When you just see confit on a menu it almost always means a confit de canard, the thigh and leg of a fatted duck, and rarely goose confit d’oie. Legs, thighs, manchons (lower bit of the wing) and gizzards are traditionally preserved this way, put up in jars or cans with fat (usually a mix of lard and duck fat) and slowly cooked, allowing them to be kept without refrigeration.
Confits de canard reheated until crispy are one of the joys of travelling in southwest France. They are also an ingredient in hearty regional dishes such as cassoulet and garbure.
You can also find pork and chicken confits, and fruit confit and...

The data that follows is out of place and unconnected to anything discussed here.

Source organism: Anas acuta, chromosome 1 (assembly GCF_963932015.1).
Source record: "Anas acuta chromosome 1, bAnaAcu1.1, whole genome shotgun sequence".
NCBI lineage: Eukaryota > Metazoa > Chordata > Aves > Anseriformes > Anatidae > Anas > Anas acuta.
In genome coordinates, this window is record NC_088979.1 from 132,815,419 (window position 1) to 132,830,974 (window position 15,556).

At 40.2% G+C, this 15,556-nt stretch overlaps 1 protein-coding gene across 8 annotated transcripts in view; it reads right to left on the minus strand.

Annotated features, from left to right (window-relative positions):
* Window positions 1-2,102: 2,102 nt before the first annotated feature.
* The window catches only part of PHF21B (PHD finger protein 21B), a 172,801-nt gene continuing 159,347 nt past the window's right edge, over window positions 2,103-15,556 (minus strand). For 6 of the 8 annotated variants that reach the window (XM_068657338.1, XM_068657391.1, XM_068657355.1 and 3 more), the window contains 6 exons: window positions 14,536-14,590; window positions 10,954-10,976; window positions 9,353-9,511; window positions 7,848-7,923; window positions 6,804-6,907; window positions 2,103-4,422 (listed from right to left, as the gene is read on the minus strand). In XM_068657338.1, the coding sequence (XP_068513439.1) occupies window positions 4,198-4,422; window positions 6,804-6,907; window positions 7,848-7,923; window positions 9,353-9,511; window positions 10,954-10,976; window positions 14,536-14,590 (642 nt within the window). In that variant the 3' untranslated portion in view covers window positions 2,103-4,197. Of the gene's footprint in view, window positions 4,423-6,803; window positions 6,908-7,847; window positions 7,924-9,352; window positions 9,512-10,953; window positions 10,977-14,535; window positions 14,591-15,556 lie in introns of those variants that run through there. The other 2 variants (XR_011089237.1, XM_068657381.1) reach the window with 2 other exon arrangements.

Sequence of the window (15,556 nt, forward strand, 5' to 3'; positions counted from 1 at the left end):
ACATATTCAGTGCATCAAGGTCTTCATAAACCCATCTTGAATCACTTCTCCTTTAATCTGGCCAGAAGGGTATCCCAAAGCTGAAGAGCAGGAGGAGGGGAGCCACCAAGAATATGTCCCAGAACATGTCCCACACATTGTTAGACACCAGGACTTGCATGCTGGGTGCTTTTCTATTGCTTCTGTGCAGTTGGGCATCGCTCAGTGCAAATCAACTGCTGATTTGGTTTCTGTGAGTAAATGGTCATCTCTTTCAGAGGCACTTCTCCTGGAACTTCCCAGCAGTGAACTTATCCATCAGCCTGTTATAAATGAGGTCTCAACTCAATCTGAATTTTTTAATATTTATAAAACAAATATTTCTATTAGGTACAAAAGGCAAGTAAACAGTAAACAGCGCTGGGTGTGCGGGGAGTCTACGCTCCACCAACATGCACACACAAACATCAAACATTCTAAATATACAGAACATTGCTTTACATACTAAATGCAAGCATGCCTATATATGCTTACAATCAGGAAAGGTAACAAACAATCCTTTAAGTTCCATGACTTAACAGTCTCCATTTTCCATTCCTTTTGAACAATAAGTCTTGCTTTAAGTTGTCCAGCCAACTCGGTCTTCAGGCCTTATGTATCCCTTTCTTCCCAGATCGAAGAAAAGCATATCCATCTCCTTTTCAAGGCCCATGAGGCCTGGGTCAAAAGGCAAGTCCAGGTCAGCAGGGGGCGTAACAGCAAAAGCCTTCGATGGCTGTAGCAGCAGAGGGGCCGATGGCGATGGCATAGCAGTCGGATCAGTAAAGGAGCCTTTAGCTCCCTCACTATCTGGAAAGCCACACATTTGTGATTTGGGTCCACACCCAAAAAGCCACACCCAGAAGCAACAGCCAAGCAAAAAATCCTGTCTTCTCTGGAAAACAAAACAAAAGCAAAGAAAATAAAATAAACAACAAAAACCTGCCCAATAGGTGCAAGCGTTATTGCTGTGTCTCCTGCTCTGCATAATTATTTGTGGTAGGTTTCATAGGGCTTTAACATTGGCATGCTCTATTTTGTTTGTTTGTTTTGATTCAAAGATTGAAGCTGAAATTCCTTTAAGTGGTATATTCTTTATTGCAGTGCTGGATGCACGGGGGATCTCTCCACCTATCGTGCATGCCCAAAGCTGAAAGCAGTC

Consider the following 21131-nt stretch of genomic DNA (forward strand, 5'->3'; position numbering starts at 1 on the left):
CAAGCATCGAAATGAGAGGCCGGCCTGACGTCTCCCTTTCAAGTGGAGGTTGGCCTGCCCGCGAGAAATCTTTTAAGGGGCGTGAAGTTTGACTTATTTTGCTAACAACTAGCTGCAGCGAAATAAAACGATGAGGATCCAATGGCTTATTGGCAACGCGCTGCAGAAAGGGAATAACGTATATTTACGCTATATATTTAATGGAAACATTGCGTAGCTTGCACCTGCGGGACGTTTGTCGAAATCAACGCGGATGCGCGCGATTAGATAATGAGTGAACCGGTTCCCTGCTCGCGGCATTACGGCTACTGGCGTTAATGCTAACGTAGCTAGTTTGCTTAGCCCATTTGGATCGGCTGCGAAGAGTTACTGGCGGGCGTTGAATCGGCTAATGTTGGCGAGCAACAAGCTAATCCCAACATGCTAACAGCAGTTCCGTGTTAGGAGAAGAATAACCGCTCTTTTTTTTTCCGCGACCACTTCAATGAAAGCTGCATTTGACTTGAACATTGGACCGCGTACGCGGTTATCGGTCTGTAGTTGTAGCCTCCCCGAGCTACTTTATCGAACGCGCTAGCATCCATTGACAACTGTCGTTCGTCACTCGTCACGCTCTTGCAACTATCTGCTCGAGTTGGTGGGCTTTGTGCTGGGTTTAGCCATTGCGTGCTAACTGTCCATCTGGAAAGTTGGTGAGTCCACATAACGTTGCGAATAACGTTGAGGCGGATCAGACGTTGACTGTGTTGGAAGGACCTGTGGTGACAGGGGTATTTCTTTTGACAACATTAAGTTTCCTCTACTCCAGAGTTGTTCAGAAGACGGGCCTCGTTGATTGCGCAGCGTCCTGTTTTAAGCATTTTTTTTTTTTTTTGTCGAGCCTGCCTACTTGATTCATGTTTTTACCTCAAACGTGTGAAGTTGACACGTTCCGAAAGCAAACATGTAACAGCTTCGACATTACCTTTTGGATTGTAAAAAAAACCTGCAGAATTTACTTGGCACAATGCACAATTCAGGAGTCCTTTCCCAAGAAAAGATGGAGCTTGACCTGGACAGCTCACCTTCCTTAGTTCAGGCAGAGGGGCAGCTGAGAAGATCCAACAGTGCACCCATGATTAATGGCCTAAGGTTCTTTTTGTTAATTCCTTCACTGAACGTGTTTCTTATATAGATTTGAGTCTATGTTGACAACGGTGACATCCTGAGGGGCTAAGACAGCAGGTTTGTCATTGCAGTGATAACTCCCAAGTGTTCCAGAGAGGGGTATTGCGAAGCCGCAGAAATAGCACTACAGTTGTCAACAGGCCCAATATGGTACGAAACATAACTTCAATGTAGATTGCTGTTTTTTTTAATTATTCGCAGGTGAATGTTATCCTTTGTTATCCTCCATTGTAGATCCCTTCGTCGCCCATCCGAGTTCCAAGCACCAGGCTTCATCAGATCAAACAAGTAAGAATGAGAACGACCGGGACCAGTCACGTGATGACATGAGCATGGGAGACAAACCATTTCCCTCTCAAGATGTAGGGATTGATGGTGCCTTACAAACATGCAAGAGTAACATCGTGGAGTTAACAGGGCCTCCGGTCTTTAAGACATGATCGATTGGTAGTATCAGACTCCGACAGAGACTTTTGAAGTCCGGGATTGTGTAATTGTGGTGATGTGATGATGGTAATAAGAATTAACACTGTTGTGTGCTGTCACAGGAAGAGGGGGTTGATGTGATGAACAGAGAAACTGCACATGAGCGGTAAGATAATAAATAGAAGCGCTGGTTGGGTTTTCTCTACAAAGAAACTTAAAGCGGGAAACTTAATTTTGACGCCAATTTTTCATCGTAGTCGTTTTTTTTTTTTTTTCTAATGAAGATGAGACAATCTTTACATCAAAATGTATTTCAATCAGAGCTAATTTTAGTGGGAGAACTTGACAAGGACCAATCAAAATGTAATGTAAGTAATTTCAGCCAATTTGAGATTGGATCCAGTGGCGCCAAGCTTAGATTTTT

Confit de figues: fresh figs cooked with balsamic vinegar, brown sugar, lemon juice and olive oil; often served with foie gras.
Confit de vin blanc is the same as gelée de vin blanc—white wine jelly, often flavoured with cardamom, cinnamon and star anise; good with foie gras or used to deglaze a sweet-sour dish.
Confit d'oignon: a slightly sweet and sour relish made from chopped onions, melted in butter or oil, with sugar and a dash of vinegar, which goes nicely with a fondue Bourguignonne. Some call it confiture d’oignon.
Image by Marianne Lowe